802.11ac is the next generation of Wi-Fi – the fifth, to be specific – and it is expected to be at least three times faster than 802.11n – in theory, as much as 10 times faster. The theoretical maximum speed of 802.11n is 600Mbps while 801.11ac boasts about 6.93 Gbps, although in reality that figure will be much lower, especially as the client devices get further away from the APs. Today, 802.11ac is a draft specification, with final 802.11 Working Group approval and publication scheduled for late 2013/early 2014. However, there are already several APs and client devices out there. Client devices include Apple’s latest MacBook Air, Samsung Galaxy S4, and the HTC One.
So how does 802.11ac perform so much faster than 802.11n?
Simply put, Wi-Fi works by transmitting and receiving data streams using 20 MHz spectrum “spatial stream.” In 802.11n, the data streams that span the 20 MHz spectrum do so at 75 Mbps. To get more than 75 Mbps, two techniques are used – channel bonding and spatial stream multiplexing. In 802.11n channel bonding is done by combining two 20 MHz streams to get 40 MHz spectrum, or bandwidth of 150 Mbps per stream. With 802.11ac, more channels are bonded to get 80 MHz and eventually 160 MHz spectrum, which can carry 433 Mbps and 866 Mbps per stream, respectively. (Note: today’s 802.11ac devices do not support the 160 Mhz spectrum).
Beyond channel bonding, multiple spatial streams are multiplexed to achieve much higher bandwidth; this technique is called spatial stream multiplexing. With 802.11n, up to four spatial streams can be multiplexed for a theoretical max of 600 Mbps, although in practice, only three maximum spatial streams are multiplexed for a limit of 450 Mbps. In 802.11ac, up to eight spatial streams can be theoretically multiplexed for a maximum of 6.93 Gbps, although the practical limit will be a lot less.
Current 802.11ac devices in the market place are based on the first generation 802.11ac chipsets, known as wave-1. These devices currently perform at almost the same bandwidth as 802.11n because of the limitation in wave-1 chipsets. The limitations include: support of three streams maximum (rather than eight), no multi-user MIMO, and no 160 MHz wide channel support.
Image via Shutterstock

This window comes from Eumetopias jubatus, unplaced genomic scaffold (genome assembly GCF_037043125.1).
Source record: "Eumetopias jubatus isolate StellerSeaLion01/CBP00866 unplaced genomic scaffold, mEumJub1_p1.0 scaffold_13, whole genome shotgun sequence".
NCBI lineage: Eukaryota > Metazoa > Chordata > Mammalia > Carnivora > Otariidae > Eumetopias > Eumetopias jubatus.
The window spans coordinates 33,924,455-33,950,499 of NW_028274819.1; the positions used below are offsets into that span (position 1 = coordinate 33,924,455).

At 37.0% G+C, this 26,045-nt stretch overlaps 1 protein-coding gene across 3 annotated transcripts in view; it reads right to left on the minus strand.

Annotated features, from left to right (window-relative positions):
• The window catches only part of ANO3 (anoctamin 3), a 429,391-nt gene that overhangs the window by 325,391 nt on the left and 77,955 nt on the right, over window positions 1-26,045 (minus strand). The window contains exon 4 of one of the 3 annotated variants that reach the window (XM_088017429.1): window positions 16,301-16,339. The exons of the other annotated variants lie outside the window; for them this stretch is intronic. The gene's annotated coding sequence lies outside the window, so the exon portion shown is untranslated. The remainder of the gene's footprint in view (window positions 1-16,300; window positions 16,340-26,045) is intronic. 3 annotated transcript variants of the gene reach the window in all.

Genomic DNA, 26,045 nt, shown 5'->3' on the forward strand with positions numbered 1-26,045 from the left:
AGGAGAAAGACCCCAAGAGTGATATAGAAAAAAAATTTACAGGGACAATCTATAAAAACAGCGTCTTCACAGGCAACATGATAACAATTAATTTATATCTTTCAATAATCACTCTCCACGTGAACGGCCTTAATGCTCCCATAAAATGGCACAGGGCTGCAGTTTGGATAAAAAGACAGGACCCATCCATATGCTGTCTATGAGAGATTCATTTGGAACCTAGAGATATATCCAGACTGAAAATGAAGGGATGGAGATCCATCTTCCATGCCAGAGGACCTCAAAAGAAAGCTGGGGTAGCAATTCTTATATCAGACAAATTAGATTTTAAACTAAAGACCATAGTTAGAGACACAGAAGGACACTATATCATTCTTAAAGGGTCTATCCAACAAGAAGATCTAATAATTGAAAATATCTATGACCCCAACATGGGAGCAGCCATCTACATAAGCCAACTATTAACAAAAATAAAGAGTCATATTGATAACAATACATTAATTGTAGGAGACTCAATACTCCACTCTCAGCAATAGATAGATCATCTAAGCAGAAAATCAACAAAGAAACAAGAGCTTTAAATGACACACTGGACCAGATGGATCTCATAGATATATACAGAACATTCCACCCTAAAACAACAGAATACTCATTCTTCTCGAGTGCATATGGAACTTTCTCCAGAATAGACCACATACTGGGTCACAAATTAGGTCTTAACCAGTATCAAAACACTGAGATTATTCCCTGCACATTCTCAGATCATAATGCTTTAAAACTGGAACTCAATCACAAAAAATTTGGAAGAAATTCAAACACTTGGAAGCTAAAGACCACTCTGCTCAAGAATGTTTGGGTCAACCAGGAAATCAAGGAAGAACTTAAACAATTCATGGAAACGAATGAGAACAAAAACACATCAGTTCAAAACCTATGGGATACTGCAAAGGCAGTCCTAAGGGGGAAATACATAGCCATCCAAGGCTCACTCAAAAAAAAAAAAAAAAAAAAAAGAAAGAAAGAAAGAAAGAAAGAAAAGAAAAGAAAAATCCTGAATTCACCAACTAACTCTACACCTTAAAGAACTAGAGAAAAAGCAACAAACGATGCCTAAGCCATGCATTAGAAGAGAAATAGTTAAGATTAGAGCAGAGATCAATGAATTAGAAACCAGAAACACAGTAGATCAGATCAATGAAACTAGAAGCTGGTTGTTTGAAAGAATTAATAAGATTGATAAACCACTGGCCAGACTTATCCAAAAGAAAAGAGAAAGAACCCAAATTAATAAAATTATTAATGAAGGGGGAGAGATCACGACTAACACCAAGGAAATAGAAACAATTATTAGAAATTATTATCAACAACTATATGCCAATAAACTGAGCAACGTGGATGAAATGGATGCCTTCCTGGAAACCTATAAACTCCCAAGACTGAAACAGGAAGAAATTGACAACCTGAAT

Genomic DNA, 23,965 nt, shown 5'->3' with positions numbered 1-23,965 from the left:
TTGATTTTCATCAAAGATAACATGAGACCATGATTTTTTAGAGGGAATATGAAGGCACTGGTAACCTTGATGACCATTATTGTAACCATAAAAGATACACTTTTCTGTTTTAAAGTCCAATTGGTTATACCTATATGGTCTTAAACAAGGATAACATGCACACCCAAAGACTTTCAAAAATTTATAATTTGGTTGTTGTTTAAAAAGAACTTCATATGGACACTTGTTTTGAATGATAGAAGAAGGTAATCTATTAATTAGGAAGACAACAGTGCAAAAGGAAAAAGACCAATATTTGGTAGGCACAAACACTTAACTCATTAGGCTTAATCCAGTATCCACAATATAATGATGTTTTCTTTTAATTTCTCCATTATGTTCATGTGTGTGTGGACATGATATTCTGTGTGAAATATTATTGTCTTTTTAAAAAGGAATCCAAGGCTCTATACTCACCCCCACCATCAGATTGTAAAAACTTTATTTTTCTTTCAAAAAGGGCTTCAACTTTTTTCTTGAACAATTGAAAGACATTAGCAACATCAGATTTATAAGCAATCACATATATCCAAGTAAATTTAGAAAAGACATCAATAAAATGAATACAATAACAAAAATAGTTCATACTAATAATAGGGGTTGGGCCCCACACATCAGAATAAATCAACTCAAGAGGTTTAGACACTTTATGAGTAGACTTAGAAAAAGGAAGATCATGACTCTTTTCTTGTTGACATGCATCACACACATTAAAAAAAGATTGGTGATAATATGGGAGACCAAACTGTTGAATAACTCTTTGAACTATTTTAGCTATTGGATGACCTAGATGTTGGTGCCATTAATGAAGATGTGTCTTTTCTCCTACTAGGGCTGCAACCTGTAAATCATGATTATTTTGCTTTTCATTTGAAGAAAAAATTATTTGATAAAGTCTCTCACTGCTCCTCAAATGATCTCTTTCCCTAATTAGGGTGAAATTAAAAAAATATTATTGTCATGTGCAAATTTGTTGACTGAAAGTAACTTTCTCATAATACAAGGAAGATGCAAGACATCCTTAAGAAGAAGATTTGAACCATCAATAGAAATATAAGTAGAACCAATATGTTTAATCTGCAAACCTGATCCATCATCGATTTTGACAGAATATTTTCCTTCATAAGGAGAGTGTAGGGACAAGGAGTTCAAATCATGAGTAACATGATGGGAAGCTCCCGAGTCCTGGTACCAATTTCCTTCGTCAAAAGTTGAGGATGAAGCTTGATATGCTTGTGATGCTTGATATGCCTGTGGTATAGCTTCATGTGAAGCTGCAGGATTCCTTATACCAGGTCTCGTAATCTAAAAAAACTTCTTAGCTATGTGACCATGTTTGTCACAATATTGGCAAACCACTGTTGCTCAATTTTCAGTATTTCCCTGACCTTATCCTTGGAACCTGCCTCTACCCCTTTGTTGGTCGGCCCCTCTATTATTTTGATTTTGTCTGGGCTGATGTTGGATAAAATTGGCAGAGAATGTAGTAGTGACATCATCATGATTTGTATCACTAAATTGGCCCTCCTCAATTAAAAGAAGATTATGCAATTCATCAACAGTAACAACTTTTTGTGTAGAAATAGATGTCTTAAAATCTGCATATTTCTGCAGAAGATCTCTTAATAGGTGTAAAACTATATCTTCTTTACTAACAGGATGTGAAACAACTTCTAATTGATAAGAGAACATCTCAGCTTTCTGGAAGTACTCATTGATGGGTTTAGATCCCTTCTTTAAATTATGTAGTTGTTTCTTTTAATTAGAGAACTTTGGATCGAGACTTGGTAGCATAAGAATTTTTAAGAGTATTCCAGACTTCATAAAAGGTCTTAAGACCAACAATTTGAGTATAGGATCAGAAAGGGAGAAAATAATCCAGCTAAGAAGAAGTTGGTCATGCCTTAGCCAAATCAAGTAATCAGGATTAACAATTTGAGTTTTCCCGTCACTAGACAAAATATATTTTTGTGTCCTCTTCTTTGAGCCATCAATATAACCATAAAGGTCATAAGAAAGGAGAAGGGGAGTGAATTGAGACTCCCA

So what is new in 802.11ac?
Operating in the 5GHz band. In the US, 5.0 GHz offers 23 non-overlapping channels and has less noise, which means higher bandwidth. However, it also means it has shorter range and does not penetrate solid objects well. This means more APs are needed.
Basic comparison between 802.11n and 802.11ac:
2.4 and 5GHz band
5GHz band only
5Ghz has less noise, and a much greater number of non-overlapping channels
20 and 40 MHz
20, 40, and 80MHz and maybe 160MHz
Increased performance through wider spectrum path
1 – 4 Spatial Streams
1 – 8 Spatial Streams
up to 4 per client
Increased performance through “multi-lane highway”
Maximum theoretical speed
Speed drops exponentially with distance in .11ac
Bandwidth per spatial stream
Almost all .11ac clients today are single-stream which is close to today's practical 3-stream 802.11n data rates of 450Bbps
Three stream (3x3)
< 1 Gbps
(at close range)
Speed drops exponentially in 802.11ac with further distance from AP
Optional but will not be available in first generation products
Allows a single 802.11ac device to transmit independent data streams to multiple different stations at the same time.
Detects where devices are and intensifies the signal in their direction(s).
BPSK, QPSK, 16QAM, 64QAM
BPSK, QPSK, 16QAM, 64QAM and 256QAM modulation
If you would like to learn more about 802.11ac, then join me on July 31 for a free webinar. I will moderate a panel of Wi-Fi experts from Enterasys and Henry Ford Health System as they discuss a coexistence and migration plan to 802.11ac.
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